A good rider periodically checks all nuts and bolts with a spanner to see that they are tight - Instruction Manual for BSA B series, p46, para 2.
New Zealand

Offline Rocket Racer

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Re: The road rocket racing sidecar project
« Reply #12 on: 07.03. 2010 22:22 »
Thanks to Terry Mustchin who posted this photo of my rig online. kewl... Shows off my doubled up single sided 8" brakes well!
A good rider periodically checks all nuts and bolts with a spanner to see that they are tight - Instruction Manual for BSA B series, p46, para 2.
New Zealand

Offline a10gf

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Re: The road rocket racing sidecar project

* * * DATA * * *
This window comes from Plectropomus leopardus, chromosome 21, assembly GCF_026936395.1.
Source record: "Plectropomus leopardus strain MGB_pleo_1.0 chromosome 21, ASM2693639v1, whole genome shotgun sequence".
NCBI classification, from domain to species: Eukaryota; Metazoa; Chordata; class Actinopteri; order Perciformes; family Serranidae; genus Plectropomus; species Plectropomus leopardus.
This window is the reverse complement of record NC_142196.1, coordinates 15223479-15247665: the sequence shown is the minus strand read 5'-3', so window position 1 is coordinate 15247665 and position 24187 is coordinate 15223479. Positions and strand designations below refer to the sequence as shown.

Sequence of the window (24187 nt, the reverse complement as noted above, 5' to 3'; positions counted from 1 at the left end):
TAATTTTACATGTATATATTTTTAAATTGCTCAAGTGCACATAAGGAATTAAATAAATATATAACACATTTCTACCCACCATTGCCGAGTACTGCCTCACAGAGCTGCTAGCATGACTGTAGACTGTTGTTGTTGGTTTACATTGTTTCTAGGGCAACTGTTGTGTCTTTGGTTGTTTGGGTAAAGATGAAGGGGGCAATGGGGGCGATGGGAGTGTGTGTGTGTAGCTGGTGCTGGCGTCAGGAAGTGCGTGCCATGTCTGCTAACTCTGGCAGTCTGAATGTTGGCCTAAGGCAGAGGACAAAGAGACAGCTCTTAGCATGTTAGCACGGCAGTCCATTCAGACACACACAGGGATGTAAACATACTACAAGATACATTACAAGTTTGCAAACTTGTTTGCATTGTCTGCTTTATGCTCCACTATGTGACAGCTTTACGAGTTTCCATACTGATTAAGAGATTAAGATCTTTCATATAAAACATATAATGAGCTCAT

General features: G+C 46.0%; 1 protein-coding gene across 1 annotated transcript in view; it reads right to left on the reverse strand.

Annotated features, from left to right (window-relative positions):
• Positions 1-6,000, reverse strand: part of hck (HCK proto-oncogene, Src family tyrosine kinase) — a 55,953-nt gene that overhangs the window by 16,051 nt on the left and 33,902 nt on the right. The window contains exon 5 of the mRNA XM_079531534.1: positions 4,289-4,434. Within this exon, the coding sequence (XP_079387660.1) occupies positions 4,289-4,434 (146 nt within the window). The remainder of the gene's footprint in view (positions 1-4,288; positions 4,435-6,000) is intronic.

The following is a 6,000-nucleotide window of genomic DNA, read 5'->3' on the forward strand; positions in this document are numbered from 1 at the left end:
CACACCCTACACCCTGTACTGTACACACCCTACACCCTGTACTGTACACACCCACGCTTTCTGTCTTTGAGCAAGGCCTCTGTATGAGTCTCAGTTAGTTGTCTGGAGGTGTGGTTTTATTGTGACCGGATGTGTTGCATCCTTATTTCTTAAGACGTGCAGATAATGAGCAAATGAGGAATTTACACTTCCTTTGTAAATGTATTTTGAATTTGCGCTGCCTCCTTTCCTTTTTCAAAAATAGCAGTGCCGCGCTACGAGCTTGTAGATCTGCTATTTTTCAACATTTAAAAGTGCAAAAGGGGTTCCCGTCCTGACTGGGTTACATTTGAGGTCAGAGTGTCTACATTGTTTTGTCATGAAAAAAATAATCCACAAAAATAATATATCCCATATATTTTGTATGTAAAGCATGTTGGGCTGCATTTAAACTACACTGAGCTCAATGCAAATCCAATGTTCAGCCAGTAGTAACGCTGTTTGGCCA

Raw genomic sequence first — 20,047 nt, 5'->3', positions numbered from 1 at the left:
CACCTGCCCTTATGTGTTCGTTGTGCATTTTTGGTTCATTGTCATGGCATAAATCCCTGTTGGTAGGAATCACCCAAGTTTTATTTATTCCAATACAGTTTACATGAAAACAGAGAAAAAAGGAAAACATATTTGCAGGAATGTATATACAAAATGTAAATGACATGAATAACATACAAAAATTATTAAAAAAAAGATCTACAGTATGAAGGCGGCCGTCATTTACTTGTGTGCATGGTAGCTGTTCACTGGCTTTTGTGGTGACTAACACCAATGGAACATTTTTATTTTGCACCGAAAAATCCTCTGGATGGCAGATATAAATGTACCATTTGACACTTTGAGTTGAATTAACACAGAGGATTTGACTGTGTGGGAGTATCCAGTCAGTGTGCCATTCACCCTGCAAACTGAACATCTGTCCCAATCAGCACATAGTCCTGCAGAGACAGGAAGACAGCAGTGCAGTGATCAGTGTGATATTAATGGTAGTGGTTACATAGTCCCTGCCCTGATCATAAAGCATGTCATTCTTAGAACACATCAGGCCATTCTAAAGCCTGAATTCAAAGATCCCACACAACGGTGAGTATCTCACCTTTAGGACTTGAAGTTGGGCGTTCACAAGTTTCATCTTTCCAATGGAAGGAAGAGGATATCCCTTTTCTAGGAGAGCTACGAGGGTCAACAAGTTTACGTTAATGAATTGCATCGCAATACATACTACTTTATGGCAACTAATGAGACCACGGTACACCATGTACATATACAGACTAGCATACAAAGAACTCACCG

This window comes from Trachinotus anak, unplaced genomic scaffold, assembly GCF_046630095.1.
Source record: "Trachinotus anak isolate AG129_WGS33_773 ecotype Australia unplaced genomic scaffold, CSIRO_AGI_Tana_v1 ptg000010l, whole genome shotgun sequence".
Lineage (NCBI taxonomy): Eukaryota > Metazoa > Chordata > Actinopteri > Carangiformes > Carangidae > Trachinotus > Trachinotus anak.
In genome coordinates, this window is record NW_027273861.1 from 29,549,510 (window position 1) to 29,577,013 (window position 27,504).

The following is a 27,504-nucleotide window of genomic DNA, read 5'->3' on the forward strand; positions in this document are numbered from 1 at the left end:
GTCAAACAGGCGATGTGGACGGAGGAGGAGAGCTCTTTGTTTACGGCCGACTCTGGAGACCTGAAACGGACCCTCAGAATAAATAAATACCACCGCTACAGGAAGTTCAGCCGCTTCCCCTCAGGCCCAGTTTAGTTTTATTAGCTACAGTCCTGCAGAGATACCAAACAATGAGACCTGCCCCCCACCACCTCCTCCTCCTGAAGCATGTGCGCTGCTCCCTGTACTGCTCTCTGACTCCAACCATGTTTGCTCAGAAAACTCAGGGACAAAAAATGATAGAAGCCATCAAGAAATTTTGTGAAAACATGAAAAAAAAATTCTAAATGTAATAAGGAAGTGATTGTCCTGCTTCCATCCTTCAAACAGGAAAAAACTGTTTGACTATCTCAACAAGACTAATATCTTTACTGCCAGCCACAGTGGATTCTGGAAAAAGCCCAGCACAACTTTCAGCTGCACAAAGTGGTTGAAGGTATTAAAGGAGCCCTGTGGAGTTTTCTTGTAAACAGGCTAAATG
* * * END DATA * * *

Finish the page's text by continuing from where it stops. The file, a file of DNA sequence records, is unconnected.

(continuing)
« Reply #13 on: 08.03. 2010 16:20 »
Great photo, great bike (and courageous riders !)

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Offline Rocket Racer

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Re: The road rocket racing sidecar project
« Reply #14 on: 09.03. 2010 04:45 »
Thankyou, a nice outcome of getting the bike racing was a pit conversation that has highlighted some parts for sale including most of a '55 A10 and a pile of odds and sods including an alloy head with twin carbs (specs unknown). Just need to convince the treasurer and I may have enough to not only have parts support for my race bike but also a solo roadster in some trim, possibly as a street scrambler/flat tracker but with a decent front brake. hmmm *respect*
A good rider periodically checks all nuts and bolts with a spanner to see that they are tight - Instruction Manual for BSA B series, p46, para 2.
New Zealand